The filmmakers mix up the pacing throughout which is great but a few trims could have been used in the ‘search’ scenes. An extended sequence where James slowly walks around farm buildings didn’t seem the narrative answer to the disappearance set up. Expecting the protagonist to rush around with a concern for the loss of his loved one, the film instead has him leisurely wandering in a drawn-out set of shots. This subsequently lowers the tension and without any immediacy there is less intrigue and concern for his (and her) plight.


Although a long time coming, as we enter the final scenes we are provided some nasty answers and the film surprises the viewer with some shocking revelations.


With unsettling vibes that hark to rural chillers like The Wicker Man and Kill List, Blood Myth mixes the urban and countryside settings successfully, and adds a splattering of blood and nastiness in its conclusion too. The addition of a few more dramatic scenes during the search would have lifted the slightly saggy middle section but when all is said and done, Blood Myth tackles the familiar but chilling idea of an eerie vanishing. As an intriguing mystery, the film takes a level-headed approach to familiar horror tropes and mixes in its own themes on the inherent unreliability of rumour, gossip and language."

By 305productions, Oct 3 2017 05:57PM

Sacramento Horror Film Festival submission review.


"This is a great example of folk horror, an almost exclusively European subgenre best exemplified by The Wicker Man; this one has a trope American audiences will relate to: The sceptic journalist/ paranormal debunker like John Cusack’s character in 1408. It has a gloomy Sunday afternoon feel that might make it a good matinee; it’s relevant, as folk horror is making a resurgence in the UK. I don’t think it would be a great night-time feature, though, and I wouldn’t choose it over a film that gets a rave recommendation, but it’s a great film, and objectively well done."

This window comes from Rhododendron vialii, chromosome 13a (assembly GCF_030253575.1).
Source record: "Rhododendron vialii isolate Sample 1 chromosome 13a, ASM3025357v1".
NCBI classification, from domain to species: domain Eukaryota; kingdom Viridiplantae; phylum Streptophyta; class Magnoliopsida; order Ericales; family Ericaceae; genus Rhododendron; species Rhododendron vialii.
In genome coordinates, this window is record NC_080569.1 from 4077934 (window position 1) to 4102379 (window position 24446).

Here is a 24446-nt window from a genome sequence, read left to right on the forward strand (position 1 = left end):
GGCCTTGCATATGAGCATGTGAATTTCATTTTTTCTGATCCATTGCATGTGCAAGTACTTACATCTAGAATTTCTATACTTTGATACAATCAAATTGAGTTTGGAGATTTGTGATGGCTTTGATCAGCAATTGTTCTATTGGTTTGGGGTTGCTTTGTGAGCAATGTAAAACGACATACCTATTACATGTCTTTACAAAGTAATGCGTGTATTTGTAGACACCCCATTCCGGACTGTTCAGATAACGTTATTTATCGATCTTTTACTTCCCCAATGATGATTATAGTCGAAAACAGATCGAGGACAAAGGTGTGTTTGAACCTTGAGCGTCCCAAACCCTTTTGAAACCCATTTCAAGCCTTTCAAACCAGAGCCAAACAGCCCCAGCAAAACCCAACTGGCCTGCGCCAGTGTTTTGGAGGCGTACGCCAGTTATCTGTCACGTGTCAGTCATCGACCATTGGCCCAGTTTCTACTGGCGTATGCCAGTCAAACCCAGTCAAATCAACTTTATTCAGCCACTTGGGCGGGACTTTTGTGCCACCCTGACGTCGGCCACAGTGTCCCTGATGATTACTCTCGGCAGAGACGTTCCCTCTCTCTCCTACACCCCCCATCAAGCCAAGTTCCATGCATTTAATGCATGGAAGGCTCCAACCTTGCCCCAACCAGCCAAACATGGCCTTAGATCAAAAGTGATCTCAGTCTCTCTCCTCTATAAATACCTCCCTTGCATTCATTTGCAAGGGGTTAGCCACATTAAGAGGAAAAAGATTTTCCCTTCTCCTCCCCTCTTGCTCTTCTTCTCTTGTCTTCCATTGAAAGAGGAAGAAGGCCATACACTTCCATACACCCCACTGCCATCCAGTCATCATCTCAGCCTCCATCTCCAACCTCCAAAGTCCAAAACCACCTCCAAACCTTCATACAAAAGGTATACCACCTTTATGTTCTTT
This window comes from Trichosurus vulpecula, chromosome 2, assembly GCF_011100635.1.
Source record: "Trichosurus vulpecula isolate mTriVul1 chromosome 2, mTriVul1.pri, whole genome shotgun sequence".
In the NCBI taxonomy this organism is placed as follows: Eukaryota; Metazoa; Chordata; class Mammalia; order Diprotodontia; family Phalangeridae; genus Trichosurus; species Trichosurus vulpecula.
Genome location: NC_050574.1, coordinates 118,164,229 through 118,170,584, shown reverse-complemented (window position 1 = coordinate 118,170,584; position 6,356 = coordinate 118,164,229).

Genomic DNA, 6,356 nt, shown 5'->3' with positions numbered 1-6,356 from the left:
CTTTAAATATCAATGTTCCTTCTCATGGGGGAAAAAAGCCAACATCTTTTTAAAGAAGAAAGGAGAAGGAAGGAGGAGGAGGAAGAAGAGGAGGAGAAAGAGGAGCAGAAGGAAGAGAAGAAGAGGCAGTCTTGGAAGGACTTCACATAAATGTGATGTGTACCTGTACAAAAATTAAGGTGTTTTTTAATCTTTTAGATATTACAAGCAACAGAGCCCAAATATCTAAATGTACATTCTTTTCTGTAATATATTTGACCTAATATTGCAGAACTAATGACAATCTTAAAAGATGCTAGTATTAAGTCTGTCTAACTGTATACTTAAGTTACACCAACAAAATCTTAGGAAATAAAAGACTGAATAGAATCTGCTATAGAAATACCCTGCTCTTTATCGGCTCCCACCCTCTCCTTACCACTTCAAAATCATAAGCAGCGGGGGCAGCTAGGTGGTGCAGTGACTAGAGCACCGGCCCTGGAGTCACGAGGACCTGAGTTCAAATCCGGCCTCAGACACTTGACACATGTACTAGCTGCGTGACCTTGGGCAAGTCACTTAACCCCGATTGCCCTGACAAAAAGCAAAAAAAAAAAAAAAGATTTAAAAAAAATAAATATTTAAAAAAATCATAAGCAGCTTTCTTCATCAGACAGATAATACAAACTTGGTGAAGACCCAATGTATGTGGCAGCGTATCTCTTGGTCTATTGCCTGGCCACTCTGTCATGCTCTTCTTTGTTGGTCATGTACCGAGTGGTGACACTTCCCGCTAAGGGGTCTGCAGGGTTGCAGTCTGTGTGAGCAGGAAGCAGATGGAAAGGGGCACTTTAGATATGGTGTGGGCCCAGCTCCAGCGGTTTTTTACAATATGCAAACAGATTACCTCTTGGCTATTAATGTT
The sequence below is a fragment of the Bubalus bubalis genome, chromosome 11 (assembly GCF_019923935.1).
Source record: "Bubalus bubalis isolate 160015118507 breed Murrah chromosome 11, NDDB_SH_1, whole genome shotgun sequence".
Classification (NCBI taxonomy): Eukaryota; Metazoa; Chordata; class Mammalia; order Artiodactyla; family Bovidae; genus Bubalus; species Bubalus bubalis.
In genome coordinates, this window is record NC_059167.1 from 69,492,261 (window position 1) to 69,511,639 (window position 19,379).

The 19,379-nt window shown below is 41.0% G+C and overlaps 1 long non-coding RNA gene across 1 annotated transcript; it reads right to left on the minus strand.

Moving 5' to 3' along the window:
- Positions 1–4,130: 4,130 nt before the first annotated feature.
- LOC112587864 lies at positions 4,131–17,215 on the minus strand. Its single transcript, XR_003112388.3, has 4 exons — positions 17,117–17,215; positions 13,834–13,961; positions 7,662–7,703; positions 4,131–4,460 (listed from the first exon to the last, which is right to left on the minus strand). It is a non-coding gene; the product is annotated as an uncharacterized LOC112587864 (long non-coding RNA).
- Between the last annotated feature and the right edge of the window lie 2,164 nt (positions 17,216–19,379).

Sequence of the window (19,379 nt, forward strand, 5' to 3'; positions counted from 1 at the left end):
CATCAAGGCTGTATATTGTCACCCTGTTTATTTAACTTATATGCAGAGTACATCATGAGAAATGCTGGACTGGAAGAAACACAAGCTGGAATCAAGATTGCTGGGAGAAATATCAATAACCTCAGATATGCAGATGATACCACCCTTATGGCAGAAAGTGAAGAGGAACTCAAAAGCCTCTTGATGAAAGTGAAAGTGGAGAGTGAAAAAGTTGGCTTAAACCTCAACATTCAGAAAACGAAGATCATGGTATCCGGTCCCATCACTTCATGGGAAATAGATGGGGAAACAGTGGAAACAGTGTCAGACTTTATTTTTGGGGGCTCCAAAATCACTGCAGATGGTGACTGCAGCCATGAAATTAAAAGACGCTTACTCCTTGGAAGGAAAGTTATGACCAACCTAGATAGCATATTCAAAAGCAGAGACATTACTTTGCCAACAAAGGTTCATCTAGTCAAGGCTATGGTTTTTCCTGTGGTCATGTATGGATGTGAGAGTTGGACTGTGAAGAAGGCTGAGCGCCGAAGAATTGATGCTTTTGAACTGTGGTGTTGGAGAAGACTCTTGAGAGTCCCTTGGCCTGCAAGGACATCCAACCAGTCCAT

By 305productions, Sep 29 2017 08:27PM

We're in! Blood Myth is an Official Selection at the 11th Sacramento Horror Film Festival www.sachorrorfilmfest.com on Friday 29th & Saturday 30th September. Really pleased to have been accepted into our first film festival. We are being screened on Saturday approximately 2pm. Unfortunately we can't attend as we're stuck in the rainy UK, but hope everyone enjoys all our hard work. Good luck to the rest of the great line-up of films.

By 305productions, Aug 24 2017 07:05PM

Blood Myth is COMPLETE!


Nearly 2 years to the day from the start of filming, we have finally finished our debut indie horror feature film. Lots of hard work and perseverance from all involved. We are extremely pleased with the film and can't wait for everyone to watch it. We are now looking for some festival love around the world and distribution.


Huge thank you to every one of the cast and crew that came on board and made our vision a reality. Cast - Jonathan McClean, Anna Dawson, Hannah Chalmers, Matt Ray Brown, Adrian Annis, Charlie McClimens, Neil Summerville, Daniel Thrace, Ian Small, Eva McGillivray, George Nettleton, Tony Goodall, Carol Simmonds, Helen Lewis, Bill Blackwood. Crew - Hamish Saks, Lewis Burton, Zak Jarvis, David Brauns, Liam Gilchrist, Mark Holme, Samuel Mitchell, Luke Sinnick, Linda Dean, Ross Underwood, Kris Tearse, Diane Lewis, Emma Brown, Emily Gosling, Nola Brown, Rosalind Robinson, Madeline Burton.


Special thanks to Toby Kebbell.


Final thank you from us the writers/ directors/ producers Sean Brown & Luke Gosling.